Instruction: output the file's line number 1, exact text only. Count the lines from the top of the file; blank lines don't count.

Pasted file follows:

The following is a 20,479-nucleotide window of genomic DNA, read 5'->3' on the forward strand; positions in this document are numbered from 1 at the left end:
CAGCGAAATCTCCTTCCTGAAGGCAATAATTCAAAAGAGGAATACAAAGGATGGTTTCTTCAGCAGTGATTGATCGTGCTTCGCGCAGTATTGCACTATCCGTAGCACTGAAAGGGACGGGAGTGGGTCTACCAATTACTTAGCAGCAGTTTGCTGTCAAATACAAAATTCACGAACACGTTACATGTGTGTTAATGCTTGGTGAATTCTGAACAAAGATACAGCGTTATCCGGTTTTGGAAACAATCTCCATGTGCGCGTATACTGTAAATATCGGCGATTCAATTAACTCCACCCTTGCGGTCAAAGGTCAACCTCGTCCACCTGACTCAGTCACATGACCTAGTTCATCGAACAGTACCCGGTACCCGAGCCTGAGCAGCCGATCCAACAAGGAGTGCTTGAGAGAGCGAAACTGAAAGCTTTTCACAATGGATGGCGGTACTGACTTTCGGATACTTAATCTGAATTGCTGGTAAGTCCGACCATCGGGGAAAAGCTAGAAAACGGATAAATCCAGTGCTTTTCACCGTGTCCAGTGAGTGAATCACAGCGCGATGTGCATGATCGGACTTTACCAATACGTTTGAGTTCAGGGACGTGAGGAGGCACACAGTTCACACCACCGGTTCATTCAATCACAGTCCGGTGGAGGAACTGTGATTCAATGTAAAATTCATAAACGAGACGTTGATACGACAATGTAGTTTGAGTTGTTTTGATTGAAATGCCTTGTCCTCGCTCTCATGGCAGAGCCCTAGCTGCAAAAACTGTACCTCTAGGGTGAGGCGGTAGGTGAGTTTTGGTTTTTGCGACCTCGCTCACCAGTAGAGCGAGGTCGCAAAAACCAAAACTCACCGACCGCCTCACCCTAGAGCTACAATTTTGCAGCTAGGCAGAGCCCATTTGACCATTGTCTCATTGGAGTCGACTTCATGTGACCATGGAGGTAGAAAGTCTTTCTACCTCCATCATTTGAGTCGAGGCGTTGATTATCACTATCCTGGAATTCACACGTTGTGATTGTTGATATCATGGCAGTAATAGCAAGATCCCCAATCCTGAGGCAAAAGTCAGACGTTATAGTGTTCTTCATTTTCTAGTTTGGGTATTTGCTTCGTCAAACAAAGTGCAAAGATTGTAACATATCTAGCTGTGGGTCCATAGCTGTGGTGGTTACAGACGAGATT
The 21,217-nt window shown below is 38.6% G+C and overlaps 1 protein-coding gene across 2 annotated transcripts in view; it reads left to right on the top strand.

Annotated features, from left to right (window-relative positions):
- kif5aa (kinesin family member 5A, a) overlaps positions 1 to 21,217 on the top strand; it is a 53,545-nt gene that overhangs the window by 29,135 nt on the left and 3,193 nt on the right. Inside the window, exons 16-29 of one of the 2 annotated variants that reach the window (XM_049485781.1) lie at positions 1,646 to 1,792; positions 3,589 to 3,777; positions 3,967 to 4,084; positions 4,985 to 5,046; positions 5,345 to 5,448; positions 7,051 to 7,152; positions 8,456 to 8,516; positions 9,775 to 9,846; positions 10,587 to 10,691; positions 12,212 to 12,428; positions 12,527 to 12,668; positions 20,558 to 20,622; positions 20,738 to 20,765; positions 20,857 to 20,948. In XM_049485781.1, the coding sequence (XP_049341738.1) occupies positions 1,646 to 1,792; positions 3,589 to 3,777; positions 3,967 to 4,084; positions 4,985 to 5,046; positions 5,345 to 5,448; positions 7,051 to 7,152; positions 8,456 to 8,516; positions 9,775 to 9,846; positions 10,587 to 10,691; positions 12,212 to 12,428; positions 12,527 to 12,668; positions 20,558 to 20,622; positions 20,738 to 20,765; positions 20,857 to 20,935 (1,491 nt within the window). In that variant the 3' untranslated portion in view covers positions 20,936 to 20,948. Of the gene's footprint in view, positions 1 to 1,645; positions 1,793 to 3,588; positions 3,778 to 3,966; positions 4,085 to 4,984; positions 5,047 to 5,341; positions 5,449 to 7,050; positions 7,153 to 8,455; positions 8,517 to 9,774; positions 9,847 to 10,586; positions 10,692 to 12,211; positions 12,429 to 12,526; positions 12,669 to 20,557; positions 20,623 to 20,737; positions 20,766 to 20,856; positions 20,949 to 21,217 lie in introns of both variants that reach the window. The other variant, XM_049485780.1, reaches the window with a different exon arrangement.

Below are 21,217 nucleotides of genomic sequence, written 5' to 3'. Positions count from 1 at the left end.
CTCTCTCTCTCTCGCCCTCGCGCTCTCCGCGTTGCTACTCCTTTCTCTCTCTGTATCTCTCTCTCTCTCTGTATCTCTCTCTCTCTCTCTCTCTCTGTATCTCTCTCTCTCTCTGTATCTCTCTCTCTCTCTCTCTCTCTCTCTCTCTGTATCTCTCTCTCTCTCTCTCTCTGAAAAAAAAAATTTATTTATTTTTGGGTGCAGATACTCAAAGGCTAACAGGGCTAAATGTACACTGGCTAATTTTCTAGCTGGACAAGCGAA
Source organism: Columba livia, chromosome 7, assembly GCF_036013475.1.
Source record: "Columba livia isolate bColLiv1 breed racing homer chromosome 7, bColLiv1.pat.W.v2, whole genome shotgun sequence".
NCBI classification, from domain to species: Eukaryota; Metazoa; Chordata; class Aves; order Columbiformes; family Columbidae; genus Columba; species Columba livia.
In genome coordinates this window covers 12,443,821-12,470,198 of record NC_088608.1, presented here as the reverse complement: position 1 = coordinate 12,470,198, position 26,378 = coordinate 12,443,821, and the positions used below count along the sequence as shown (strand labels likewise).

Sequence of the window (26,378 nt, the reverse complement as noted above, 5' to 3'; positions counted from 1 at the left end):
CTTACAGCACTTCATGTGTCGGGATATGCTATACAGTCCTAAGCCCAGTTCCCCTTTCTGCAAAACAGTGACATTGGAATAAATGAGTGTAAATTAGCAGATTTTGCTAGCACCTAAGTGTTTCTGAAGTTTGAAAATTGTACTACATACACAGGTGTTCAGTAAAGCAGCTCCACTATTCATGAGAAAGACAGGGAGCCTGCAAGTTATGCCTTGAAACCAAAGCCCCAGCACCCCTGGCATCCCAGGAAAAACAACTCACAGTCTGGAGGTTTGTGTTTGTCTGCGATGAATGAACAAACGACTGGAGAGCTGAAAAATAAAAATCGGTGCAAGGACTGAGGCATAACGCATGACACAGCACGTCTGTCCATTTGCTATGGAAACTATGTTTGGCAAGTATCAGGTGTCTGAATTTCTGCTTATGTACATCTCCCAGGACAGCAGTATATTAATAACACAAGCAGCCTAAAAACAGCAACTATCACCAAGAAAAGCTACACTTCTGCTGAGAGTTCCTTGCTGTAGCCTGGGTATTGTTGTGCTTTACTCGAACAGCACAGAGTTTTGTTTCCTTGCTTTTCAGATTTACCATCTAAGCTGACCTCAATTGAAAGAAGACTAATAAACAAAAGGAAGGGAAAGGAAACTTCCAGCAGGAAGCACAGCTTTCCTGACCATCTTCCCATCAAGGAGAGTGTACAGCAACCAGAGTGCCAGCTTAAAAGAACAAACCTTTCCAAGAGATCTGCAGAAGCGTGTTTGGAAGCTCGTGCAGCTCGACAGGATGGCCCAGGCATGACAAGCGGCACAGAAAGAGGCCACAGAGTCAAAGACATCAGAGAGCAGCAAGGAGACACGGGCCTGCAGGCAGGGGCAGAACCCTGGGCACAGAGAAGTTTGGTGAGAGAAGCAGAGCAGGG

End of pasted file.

The following is a 20,479-nucleotide window of genomic DNA, read 5'->3' on the forward strand; positions in this document are numbered from 1 at the left end: